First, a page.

March 8, 1972
McLaughlin, Fougner Messing ( Robert S. Fougner of counsel), for plaintiff.
J. Lee Rankin, Corporation Counsel ( James Nespole, Jay A. Kranis and Frances Milberg of counsel), for defendant.
This is an application for a preliminary injunction in an action seeking a declaration that Local Law No. 7 of 1972 of the City of New York is unconstitutional.
On August 1, 1970, Local Law No. 30 went into effect, and provided prospectively for the establishment of a new system of maximum base rents as of January 1, 1972. In conjunction therewith, Local Law No. 31 was enacted to exempt eligible senior citizens from Local Law No. 30's rent increases. The law currently under attack (Local Law No. 7 of 1972) continues until June 30, 1972 the exemptions provided for the elderly poor contained in Local Law No. 31. Should State funding of the exemptions ever go into effect, the exemptions will continue so long as State funding exists.
Eligibility for rent exemptions under Local Law No. 7 depends on the applicant's status as head of a household, his age (62 or over), his total household income ($4,500 or less) and the ratio of his rent to income (not more than one third).
In May of 1971, the State Legislature passed a Vacancy Decontrol Law (ch. 371) which provided for decontrol of rent controlled apartments vacated after July 1, 1972. A companion statute (ch. 372) restricted New York City's powers to control rents on accommodations so decontrolled, or to place more stringent or restrictive controls on presently controlled apartments.
Plaintiff contends that Local Law No. 7 contravenes the legislative injunction against more restrictive legislation since it extended Local Law No. 30 exemptions for a further period of time, and increased the area of exemptions to include rent increases under the maximum base rent policy.
The current revision of State and local rent control systems affects 65,000 buildings, of which only 19,000 contain tenants eligible for the senior citizen's exemption. Furthermore, the estimates of the City Rent Agency indicate that the average exemption under Local Law No. 7 would be about $5.85 a month.
Insofar as the subject building is concerned, only one of 67 tenants has received a rent increase exemption, the value of which is about $12 a month.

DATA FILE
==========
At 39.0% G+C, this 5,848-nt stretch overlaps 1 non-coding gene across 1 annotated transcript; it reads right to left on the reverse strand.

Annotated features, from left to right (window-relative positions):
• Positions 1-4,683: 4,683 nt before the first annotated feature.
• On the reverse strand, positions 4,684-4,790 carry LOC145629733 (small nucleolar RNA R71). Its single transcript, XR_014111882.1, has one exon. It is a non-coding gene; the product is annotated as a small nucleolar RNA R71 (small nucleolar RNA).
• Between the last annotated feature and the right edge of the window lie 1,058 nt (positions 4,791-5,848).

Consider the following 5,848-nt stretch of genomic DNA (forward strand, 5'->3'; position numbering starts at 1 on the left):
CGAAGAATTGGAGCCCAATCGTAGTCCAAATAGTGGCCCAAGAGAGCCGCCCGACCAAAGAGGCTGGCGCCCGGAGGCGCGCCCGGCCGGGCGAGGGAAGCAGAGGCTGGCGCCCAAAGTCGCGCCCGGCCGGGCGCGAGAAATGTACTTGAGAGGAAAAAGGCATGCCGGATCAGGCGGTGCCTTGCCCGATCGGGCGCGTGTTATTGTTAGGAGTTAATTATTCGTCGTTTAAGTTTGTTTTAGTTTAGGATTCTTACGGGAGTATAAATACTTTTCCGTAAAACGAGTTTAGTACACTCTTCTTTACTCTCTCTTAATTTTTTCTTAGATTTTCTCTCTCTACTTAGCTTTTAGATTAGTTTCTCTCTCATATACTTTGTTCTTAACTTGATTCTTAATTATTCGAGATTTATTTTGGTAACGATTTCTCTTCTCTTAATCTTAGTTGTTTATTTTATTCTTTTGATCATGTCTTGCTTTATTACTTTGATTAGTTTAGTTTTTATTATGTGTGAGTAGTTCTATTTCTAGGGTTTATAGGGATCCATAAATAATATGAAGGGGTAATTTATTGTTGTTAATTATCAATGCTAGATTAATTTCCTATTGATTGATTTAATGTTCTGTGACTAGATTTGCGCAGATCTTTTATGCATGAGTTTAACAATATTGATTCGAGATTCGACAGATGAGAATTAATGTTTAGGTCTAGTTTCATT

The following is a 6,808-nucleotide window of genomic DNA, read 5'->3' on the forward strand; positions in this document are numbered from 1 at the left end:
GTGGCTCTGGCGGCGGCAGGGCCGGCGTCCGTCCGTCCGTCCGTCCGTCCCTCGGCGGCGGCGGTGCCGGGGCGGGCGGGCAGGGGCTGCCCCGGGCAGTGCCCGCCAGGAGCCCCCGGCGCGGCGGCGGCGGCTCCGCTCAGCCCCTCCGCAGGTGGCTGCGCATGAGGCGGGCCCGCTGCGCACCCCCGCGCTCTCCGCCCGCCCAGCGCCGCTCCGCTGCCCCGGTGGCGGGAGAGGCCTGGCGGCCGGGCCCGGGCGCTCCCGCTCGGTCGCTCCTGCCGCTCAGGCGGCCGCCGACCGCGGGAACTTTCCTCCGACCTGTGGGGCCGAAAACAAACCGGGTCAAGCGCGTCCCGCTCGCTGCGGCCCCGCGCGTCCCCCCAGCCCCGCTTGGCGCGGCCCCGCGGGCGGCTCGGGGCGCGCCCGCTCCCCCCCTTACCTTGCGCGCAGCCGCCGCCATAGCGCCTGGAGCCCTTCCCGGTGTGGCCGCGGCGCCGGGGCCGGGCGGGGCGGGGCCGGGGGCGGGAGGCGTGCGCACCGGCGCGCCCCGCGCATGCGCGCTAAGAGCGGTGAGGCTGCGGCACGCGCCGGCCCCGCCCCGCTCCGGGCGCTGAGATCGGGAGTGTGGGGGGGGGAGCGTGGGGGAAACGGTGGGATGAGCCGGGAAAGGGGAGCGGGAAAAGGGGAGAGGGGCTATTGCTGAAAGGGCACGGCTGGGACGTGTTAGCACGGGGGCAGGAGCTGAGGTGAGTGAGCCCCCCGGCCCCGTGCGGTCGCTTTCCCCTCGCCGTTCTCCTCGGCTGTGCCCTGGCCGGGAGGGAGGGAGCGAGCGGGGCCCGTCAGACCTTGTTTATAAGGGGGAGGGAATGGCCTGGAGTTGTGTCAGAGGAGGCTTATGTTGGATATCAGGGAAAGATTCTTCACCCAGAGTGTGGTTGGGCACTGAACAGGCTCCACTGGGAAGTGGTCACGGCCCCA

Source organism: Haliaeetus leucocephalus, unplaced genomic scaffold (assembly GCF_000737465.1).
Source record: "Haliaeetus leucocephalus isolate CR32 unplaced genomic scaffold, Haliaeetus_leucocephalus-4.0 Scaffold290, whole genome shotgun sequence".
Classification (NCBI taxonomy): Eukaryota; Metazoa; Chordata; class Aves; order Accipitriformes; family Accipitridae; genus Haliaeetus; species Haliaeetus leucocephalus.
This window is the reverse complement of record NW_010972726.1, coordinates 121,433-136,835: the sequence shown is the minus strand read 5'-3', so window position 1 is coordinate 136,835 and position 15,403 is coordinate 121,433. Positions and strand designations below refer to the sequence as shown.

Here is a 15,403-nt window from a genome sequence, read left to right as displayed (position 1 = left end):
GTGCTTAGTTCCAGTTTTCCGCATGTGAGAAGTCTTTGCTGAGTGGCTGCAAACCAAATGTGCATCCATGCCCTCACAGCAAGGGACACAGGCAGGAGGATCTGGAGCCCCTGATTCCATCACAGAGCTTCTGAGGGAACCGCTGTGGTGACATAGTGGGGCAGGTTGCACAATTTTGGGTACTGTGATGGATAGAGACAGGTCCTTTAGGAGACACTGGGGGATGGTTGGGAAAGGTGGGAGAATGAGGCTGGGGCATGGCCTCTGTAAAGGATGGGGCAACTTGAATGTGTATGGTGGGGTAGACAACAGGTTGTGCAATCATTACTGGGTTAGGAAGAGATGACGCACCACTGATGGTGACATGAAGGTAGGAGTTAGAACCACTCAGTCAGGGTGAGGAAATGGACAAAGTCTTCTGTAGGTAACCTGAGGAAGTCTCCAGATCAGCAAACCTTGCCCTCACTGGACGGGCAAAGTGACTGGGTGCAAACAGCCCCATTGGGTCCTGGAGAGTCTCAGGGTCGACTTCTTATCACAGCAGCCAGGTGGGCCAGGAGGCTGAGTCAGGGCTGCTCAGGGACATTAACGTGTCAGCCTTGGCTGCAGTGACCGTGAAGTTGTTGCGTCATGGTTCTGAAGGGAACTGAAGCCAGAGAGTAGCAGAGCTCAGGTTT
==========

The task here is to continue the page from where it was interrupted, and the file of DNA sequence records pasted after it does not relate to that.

Under the new maximum base rent program, rent increases are not collectible until a tenant has received proper orders on a computerized "print out" sheet. To date, orders covering 200,000 rental units (approximately 20% of the total affected) have been mailed. An undetermined number of rent exemptions have been included in the mailings.
If the preliminary relief sought herein is granted, all mailing will have to cease, complex changes in the computer programming would have to be made, and new orders would have to be prepared and mailed. The attendant harm to the maximum base rent program would be incalculable, and detrimental to the public welfare. Moreover, a premature granting of an injunction would cause the affected disadvantaged persons to pay higher sums before an effective determination is made of the validity of the local law.
The constitutionality of Local Law No. 30 has been established. ( Parrino v. Lindsay, 29 N.Y.2d 30.) There is little doubt but that standing alone Local Law No. 7 would be similarly upheld. The only arguable point at bar is whether the recent State legislative enactments have barred the city from maintaining the rent level for the eligible elderly pending retroactive State funding of the exemptions granted.
The equities in this case weigh heavily in favor of the defendant.
As indicated above, State law enjoins passage of local laws subjecting controlled housing accommodations to "more stringent or restrictive provisions of regulation and control than those presently in effect." The net effect of Local Law No. 7 is not to raise the umbrella of protection to a new class of people, but maintain it for those who were eligible for exemption under Local Law No. 30, but for some reason failed to take the technical steps necessary to avail themselves of it. It is a time extender, not a rent reducer. It changes no rent control law presently in effect — and does in no way clash with State legislative proscription.
There appears to be no question as to the constitutionality or legality of the law under attack. This is an additional basis for the denial of the motion for a preliminary injunction.
(March 15, 1972)
At the request of counsel for both parties, as per letters attached, the court will deem that a motion for summary judgment had also been made and argued by the parties (see Jones v. Vassar Coll., 59 Misc.2d 296; Challenger v. Household Fin. Corp., 179 Misc. 966, affd. 266 App. Div. 844; Leonard v. John Hancock Mut. Life Ins. Co., 118 N.Y.S.2d 170, affd. 281 App. Div. 859). The complaint is dismissed.